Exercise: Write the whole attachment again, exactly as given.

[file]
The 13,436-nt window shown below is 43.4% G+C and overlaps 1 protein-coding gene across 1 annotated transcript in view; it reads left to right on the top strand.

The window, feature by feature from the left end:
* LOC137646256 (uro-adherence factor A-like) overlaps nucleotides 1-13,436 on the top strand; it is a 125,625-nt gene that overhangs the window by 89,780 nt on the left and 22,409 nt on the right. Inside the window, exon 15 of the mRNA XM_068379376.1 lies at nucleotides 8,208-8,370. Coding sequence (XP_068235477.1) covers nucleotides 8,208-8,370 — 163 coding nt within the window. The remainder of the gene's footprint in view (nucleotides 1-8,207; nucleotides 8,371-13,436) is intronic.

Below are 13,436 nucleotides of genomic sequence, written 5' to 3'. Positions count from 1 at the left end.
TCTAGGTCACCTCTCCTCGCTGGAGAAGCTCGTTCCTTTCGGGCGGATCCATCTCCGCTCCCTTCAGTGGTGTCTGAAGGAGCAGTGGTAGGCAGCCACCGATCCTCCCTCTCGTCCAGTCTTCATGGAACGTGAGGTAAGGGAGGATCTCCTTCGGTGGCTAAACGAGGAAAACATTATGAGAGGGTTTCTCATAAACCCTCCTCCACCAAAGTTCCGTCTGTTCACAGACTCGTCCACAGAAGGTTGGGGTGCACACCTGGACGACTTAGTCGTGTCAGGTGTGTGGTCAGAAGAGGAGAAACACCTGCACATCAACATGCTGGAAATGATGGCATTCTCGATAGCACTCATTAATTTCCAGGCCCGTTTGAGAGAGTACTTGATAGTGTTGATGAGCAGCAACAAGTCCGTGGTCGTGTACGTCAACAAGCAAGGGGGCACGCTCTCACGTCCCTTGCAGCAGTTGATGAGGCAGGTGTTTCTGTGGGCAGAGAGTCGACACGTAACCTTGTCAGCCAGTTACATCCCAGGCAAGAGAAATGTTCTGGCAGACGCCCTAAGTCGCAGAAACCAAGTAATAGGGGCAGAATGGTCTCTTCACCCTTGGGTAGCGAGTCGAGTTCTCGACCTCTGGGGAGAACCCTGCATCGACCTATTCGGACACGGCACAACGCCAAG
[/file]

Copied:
The 13,436-nt window shown below is 43.4% G+C and overlaps 1 protein-coding gene across 1 annotated transcript in view; it reads left to right on the top strand.

The window, feature by feature from the left end:
* LOC137646256 (uro-adherence factor A-like) overlaps nucleotides 1-13,436 on the top strand; it is a 125,625-nt gene that overhangs the window by 89,780 nt on the left and 22,409 nt on the right. Inside the window, exon 15 of the mRNA XM_068379376.1 lies at nucleotides 8,208-8,370. Coding sequence (XP_068235477.1) covers nucleotides 8,208-8,370 — 163 coding nt within the window. The remainder of the gene's footprint in view (nucleotides 1-8,207; nucleotides 8,371-13,436) is intronic.

Below are 13,436 nucleotides of genomic sequence, written 5' to 3'. Positions count from 1 at the left end.
TCTAGGTCACCTCTCCTCGCTGGAGAAGCTCGTTCCTTTCGGGCGGATCCATCTCCGCTCCCTTCAGTGGTGTCTGAAGGAGCAGTGGTAGGCAGCCACCGATCCTCCCTCTCGTCCAGTCTTCATGGAACGTGAGGTAAGGGAGGATCTCCTTCGGTGGCTAAACGAGGAAAACATTATGAGAGGGTTTCTCATAAACCCTCCTCCACCAAAGTTCCGTCTGTTCACAGACTCGTCCACAGAAGGTTGGGGTGCACACCTGGACGACTTAGTCGTGTCAGGTGTGTGGTCAGAAGAGGAGAAACACCTGCACATCAACATGCTGGAAATGATGGCATTCTCGATAGCACTCATTAATTTCCAGGCCCGTTTGAGAGAGTACTTGATAGTGTTGATGAGCAGCAACAAGTCCGTGGTCGTGTACGTCAACAAGCAAGGGGGCACGCTCTCACGTCCCTTGCAGCAGTTGATGAGGCAGGTGTTTCTGTGGGCAGAGAGTCGACACGTAACCTTGTCAGCCAGTTACATCCCAGGCAAGAGAAATGTTCTGGCAGACGCCCTAAGTCGCAGAAACCAAGTAATAGGGGCAGAATGGTCTCTTCACCCTTGGGTAGCGAGTCGAGTTCTCGACCTCTGGGGAGAACCCTGCATCGACCTATTCGGACACGGCACAACGCCAAG